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Review: John Wick Chapter 3 Parabellum

Keanu Reeves stars as 'John Wick' in JOHN WICK: CHAPTER 3 - PARABELLUM.

Wick is back. Excommunicado and on the run after the events of Chapter 2, a $14 million dollar bounty sits above Wick’s head that every assassin in New York City seeks to claim. Unfortunately for them, that makes the odds just about even.

As with any franchise that starts to grow in confidence and box office success, there comes an expectation for every succeeding film to have to grow and reach for greater heights to satisfy the needs of the audiences craving those thrills. The Fast and Furious franchise did this by switching genres from B-movie underground street racing flicks to big action thrillers. McQuarrie showed with his Mission Impossible films that there is no stunt too impossible for Cruise to perform and Bay’s Transformers, well, continued to be Transformers. It seemed inevitable then that John Wick would eventually fall into the same rhythm, even at the third entry. Thankfully, we’re still on safe grounds for now (or Continental if you will). For John Wick Chapter 3 Parabellum is an absolute masterclass display of how to keep a franchise full of new inventive ways to deliver action sequences that never feel repeated and induce “ooohs” and “ooofs” in equal measure.

In roughly the first hour alone, there is a book fight, a knife fight, a horse fight (Don’t worry, the horses aren’t harmed but they do play Buckaroo), a horse and bike chase, as well as multiple hand to hand melees. The style and intensity of these sequences are astonishing, making full use of Keanu Reeves’ many martial arts skills as he takes down one assailant after another with lethal precision. Director Chad Stahelski, who was Reeves’ stunt double and stunt coordinator on The Matrix films, keeps the camera right in the middle of the action without interfering, allowing every beat to be hit, literally, with the audience in full view. Too often in modern western action films, the camera can get lost in the whirlwind of choreography with the people on-screen becoming blurs as they whip about in a frenzy. Cinematographer Dan Laustsen keeps the clarity and also manages to add beauty to the violence; he bathes sets in neon and creates shadows for both Wick and his enemies to step in and out off. Its a brilliant mirroring of craft and storytelling that really elevates the film and stands it above others in the genre.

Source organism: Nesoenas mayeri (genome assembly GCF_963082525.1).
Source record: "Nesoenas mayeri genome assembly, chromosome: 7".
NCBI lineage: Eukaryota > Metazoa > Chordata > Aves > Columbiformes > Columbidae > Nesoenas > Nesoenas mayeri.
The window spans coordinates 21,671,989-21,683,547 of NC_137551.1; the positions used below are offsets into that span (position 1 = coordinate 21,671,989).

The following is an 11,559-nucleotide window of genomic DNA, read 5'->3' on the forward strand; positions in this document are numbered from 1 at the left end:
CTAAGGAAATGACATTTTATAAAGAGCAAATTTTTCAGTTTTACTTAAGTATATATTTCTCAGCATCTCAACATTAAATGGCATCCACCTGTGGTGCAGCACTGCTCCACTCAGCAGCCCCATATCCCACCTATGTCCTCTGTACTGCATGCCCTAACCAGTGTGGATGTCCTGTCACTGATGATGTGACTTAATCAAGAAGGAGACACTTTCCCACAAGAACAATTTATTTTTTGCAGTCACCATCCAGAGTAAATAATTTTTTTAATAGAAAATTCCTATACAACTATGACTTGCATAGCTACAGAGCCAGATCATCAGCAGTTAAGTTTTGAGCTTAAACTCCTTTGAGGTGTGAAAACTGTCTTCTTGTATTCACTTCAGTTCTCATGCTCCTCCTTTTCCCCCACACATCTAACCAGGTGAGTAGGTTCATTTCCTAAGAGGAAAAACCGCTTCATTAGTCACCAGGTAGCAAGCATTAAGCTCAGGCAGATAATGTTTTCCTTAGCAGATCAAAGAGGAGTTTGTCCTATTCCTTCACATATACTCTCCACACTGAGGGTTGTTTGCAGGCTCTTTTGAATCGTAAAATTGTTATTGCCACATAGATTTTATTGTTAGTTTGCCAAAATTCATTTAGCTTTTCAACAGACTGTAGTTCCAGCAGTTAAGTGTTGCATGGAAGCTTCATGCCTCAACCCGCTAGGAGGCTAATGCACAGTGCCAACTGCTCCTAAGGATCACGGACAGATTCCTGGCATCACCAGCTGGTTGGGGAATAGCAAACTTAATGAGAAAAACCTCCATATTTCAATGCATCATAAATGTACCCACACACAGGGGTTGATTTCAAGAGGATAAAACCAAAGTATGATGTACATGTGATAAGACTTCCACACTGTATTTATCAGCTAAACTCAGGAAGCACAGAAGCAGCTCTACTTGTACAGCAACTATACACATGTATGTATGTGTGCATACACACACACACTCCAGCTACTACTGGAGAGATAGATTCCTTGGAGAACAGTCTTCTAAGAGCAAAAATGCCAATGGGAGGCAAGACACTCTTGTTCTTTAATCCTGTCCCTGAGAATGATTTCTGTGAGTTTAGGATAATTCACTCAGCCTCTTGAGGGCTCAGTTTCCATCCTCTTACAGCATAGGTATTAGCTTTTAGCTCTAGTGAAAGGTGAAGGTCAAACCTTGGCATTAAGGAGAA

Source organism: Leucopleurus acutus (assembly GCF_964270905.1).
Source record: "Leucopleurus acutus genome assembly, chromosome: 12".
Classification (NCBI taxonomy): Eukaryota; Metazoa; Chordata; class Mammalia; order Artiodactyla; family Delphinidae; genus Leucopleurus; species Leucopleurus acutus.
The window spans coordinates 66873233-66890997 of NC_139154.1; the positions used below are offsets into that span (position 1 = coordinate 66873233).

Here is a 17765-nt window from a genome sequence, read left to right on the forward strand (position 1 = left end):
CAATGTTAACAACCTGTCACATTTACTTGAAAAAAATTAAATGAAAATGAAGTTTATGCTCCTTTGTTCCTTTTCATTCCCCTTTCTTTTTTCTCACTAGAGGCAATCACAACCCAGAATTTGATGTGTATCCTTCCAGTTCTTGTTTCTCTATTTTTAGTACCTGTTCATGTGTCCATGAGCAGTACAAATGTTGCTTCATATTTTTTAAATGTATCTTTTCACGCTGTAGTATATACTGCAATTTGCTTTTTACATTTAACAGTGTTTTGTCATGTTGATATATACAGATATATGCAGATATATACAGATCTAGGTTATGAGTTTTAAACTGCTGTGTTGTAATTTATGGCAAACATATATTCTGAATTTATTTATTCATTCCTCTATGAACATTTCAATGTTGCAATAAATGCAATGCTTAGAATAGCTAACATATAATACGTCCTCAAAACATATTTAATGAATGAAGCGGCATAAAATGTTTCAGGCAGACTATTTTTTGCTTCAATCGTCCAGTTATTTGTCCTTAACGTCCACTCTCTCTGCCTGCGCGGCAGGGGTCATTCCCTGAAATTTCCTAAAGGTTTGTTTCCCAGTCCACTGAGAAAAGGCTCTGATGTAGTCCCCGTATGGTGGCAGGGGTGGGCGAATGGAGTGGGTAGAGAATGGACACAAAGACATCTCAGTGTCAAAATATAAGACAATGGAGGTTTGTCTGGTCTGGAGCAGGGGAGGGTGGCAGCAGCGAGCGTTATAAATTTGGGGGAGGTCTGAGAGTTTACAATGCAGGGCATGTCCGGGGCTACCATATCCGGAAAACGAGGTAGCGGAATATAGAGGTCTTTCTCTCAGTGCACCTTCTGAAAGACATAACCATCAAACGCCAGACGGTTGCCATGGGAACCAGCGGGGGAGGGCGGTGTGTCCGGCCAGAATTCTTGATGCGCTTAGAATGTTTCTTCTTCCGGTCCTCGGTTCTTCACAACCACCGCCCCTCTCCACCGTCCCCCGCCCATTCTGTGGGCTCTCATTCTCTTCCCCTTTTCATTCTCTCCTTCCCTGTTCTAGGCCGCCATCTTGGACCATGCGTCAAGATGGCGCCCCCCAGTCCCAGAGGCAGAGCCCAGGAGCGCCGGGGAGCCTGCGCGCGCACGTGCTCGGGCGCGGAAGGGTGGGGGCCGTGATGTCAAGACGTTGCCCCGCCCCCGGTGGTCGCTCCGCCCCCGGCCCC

I’d even go as far to say that John Wick Chapter 3 Parabellum is probably the best action and martial arts film to have come out from western cinema that can proudly stand alongside Gareth Evans Raid films. It even features two of the guys from them, Cecip Arif Rahman and Yayan Ruhian as Shinobis’ 1 and 2, whom Wick has to face in a penultimate boss level finale. It seems fitting that the series has started to expand its scope outside of New York, with Wick even going full-on Lawrence of Arabia in one bizarre scene that felt like it belonged in The Mummy. If there is criticism to be had with this film, it is assuredly with its narrative. Whilst, for the most part, John Wick’s excursion overseas in search of a second chance from the High Table (the same table that wants his life) seems a believable plot point, it never feels as tightly focused or told with the confidence felt in the previous two films. The expanded mythology of the world of Wick in Chapter 2 meant that you had to ride with some of its more out there elements, but they also felt just enough on the peripherals of the main plot so as to not confuse it. Chapter 3 introduces additional bits of lore and places connected to the world of assassins that so easily blend into society that everyone and their neighbour seems to be a part of. But some of it is so far-reaching and almost ridiculous that suspending your disbelief is the only way of keeping it grounded.

However, the screenwriters do seem to be self aware of the slightly bonkers direction the series is going. They lighten up moments with some very serious-face comedy and an extremely meta moment, as Wick says he needs “Guns. Lots of guns.”, a knowing throwback to The Matrix. There are also several funny moments in which people trying to kill Wick, repeatedly tell him that they are big fans and thats its an honour to finally meet him, with Wick awkwardly acknowledging it. It helps to keep the film from becoming too serious with itself and provides some needed tonal balance, that allows the audience to laugh even when John is racking up headshots and bodies for days.

Its good to see Reeves enjoying a comeback as an action star once more, especially with a role that has become iconic and popular so rapidly. He excels as the bruised and growling John Wick and makes all the action and stunts he has to pull off seem effortless. I’d certainly put my money on him to win against Bourne, Bond and Hunt in a 1v3. With a fourth film already announced for 2021, we can look forward to Wick’s return to see how many more creative ways he can kill people with inanimate objects. Lets hope no-one lends that book from the library anytime soon…

John Wick Chapter 3 Parabellum is still available to see at the Vue and Everyman York.